Local Wire

Ladies Night

Page 3 of 4

Suddenly, Cookie seizes my shoulder. "Quick, let's go T.P. Punk's truck while she's distracted!"

Well, we did buy all that red crepe paper and those letter magnets earlier . . .

Outside, CooKie quickly starts draping the red paper all over the SUV while I begin spelling out "YOUR MOM EATS GREAT PUSSY" in big, colorful magnetic letters across the driver's side. A girl with glasses gets out of the car next to us and asks CooKie what she's doing.

"It's okay, we know her," CooKie says. "Help me!"

The girl looks at CooKie, who's bent over the hood with her boobs almost hanging out, and stutters, "Uh, okay. Sure . . ."

The two of them make short work of the ream of crepe paper, and then CooKie hands me her camera and poses proudly next to her work.

We go back in the bar and commence looking for a hot woman. After all four of us come up short, we decide it's time for the main event: Boobie.

But first, Cookie wants to see Punk's reaction to our friendly vandalism. After seeing the message on her truck, Punk screams at CooKie, "My mom eats great pussy, huh? Yeah, well, your mom doesn't, and I KNOW!"

We chuckle all the way to Club Vibe.

Boobie only started on June 8, but I'd been seeing it hyped on MySpace for months. Not only was the name catchy — I mean, who doesn't love some Boobie? — but the flier advertised a "spectacular sound and light show." Oh, yeah, and hot women.

Club Vibe opened where Phoenix's most celebrated lesbian bar, Ain't Nobody's Bizness, used to be — in a strip mall with a bowling alley off Indian School. In its heyday, "The Biz" was the lesbian nightspot, with lines winding down the sidewalk on some nights and hardly any room on the dance floor.

Last year, the space was sold to two gay men, who turned it into Club Vibe. The pair has admittedly been struggling to attract the lesbian crowd. CooKie thinks the owners have been struggling because lesbians are loyal to the lesbian owners of other clubs and won't support something owned by gay men.

I don't know if that's necessarily true, but I do know that Club Vibe's at least been attempting to find a niche, spinning heavy doses of Latin pop and reggaeton, trying to draw in the lesbian Latina crowd (not a bad idea, as Paco Paco and Karamba pretty much have a monopoly on the gay Latino scene). This Boobie weekly, which is put on by Carnival Latino and AZ Club Lipstick, seems to have the most potential for success, offering live DJ mixes, $2 domestic pitchers, raffles for tickets to Phoenix Mercury basketball games, and no cover before 10:30 p.m. (it costs $5 after that).

We arrive around midnight, which is high-action time at most clubs. But here, the action is moderate. There are only about 40 people (of both genders), and continuous scoping of the bar reveals only one really sexy woman — a tiny Latina in a tight, white dress who's jiggling like Jell-O out on the dance floor to Shakira's "Hips Don't Lie." There's a handful of other attractive gals, and at least a dozen people dancing, but the vibe is otherwise low-key.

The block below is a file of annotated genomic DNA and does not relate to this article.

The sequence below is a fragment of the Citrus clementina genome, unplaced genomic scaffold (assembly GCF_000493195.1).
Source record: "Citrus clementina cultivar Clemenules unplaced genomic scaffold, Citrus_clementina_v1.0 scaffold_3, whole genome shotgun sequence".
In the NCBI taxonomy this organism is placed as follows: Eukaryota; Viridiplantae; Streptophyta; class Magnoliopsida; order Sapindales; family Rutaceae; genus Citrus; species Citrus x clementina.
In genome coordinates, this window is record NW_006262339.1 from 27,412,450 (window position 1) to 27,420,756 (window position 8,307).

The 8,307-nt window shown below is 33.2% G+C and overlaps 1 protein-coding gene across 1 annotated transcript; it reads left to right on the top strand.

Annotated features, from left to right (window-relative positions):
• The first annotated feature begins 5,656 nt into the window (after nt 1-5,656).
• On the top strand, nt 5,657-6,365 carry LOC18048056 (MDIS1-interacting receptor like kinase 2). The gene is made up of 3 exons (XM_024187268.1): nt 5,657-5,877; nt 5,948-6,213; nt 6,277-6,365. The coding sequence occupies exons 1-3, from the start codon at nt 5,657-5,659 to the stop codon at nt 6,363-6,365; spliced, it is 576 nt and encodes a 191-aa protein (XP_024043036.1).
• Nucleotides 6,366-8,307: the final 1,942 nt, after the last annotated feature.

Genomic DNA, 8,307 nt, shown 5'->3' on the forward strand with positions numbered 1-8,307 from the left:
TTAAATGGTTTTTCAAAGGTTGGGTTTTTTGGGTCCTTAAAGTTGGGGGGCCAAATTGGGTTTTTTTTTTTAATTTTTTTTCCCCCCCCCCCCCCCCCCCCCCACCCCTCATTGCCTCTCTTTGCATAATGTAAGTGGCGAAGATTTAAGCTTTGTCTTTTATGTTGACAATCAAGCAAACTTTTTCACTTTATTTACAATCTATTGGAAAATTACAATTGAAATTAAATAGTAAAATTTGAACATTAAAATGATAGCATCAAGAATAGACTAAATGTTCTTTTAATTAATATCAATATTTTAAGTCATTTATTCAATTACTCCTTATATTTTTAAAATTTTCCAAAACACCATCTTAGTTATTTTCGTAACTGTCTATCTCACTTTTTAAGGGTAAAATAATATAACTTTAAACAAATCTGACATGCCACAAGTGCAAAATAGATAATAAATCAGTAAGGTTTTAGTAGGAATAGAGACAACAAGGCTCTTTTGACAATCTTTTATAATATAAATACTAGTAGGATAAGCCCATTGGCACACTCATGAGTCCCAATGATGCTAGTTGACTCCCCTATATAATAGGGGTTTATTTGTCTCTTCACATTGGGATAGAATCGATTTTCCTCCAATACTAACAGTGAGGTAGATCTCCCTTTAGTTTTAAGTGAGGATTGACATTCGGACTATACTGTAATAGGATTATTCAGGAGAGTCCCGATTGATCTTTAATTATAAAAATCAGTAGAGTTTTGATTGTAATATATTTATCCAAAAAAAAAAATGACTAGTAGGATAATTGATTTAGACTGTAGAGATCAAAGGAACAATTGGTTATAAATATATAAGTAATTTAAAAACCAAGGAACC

Playa and Punk dance for a few songs, and CooKie and I go fool around in the bathroom. Then we sit at the bar and she sends text messages to people while I watch the hot Latina. It's not long before my companions complain of boredom. CooKie gives me the breakdown. "Okay, so zGirl Club had the most hot chicks, and there are a handful of hot chicks here. Cash Inn and e-Lounge were eh. But, baby, this Boobie thing is lame."

One of the problems may be the fact that while reggaeton star Daddy Yankee's blaring out of the sound system, the televisions above the bar are showing muted Ozzy Osbourne videos. Some gay bars in town, like Velocity and Plazma, use their television screens to show footage of hot, half-naked men. So if Club Vibe's gonna shoot for the whole "hot Latina" vibe, they oughtta put images of sexy spitfires on their screens instead of a middle-aged British metal singer.

And there's another drawback: The size of the club has been cut almost in half since it ceased being The Biz. Total capacity is now only 200 people — probably not enough for the Valley's prominent promoters, and certainly not enough for out-of-town promoters like L.A.'s "GirlBar," which books special events around Phoenix every couple of months. When the building housed The Biz, it had a fenced-off, all-ages section. Many people of drinking age grumbled about the chain-link segregation, but that area was packed almost every night. Now, there's not a single all-ages lesbian bar in town. Maybe opening their doors to the 18-and-over gay crowd that doesn't have anywhere else to go would help business (just not the bar tabs, which unfortunately, are the lifeblood of most clubs).

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Niki D'Andrea has covered subjects including drug culture, women's basketball, pirate radio stations, Scottsdale staycations, and fine wine. She has worked at both New Times and Phoenix Magazine, and is now a freelancer.
Contact: Niki D'Andrea